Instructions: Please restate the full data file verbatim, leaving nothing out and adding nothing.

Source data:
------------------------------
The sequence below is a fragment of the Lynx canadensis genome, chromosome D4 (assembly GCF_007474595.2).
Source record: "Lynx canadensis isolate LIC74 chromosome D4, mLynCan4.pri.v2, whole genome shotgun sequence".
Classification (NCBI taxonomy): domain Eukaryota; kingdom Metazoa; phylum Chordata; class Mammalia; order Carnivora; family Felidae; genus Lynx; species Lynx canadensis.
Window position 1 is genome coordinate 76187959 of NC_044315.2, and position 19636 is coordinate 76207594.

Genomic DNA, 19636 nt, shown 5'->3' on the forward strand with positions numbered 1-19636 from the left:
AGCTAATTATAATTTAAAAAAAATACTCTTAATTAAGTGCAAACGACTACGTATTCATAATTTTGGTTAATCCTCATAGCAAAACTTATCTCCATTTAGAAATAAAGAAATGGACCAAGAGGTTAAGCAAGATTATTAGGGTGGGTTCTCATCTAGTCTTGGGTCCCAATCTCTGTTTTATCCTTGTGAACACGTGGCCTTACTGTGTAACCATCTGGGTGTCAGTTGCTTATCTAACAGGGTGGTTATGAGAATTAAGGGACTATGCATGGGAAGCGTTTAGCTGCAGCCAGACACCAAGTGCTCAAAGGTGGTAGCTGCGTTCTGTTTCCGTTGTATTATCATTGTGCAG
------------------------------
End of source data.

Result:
The sequence below is a fragment of the Lynx canadensis genome, chromosome D4 (assembly GCF_007474595.2).
Source record: "Lynx canadensis isolate LIC74 chromosome D4, mLynCan4.pri.v2, whole genome shotgun sequence".
Classification (NCBI taxonomy): domain Eukaryota; kingdom Metazoa; phylum Chordata; class Mammalia; order Carnivora; family Felidae; genus Lynx; species Lynx canadensis.
Window position 1 is genome coordinate 76187959 of NC_044315.2, and position 19636 is coordinate 76207594.

Genomic DNA, 19636 nt, shown 5'->3' on the forward strand with positions numbered 1-19636 from the left:
AGCTAATTATAATTTAAAAAAAATACTCTTAATTAAGTGCAAACGACTACGTATTCATAATTTTGGTTAATCCTCATAGCAAAACTTATCTCCATTTAGAAATAAAGAAATGGACCAAGAGGTTAAGCAAGATTATTAGGGTGGGTTCTCATCTAGTCTTGGGTCCCAATCTCTGTTTTATCCTTGTGAACACGTGGCCTTACTGTGTAACCATCTGGGTGTCAGTTGCTTATCTAACAGGGTGGTTATGAGAATTAAGGGACTATGCATGGGAAGCGTTTAGCTGCAGCCAGACACCAAGTGCTCAAAGGTGGTAGCTGCGTTCTGTTTCCGTTGTATTATCATTGTGCAG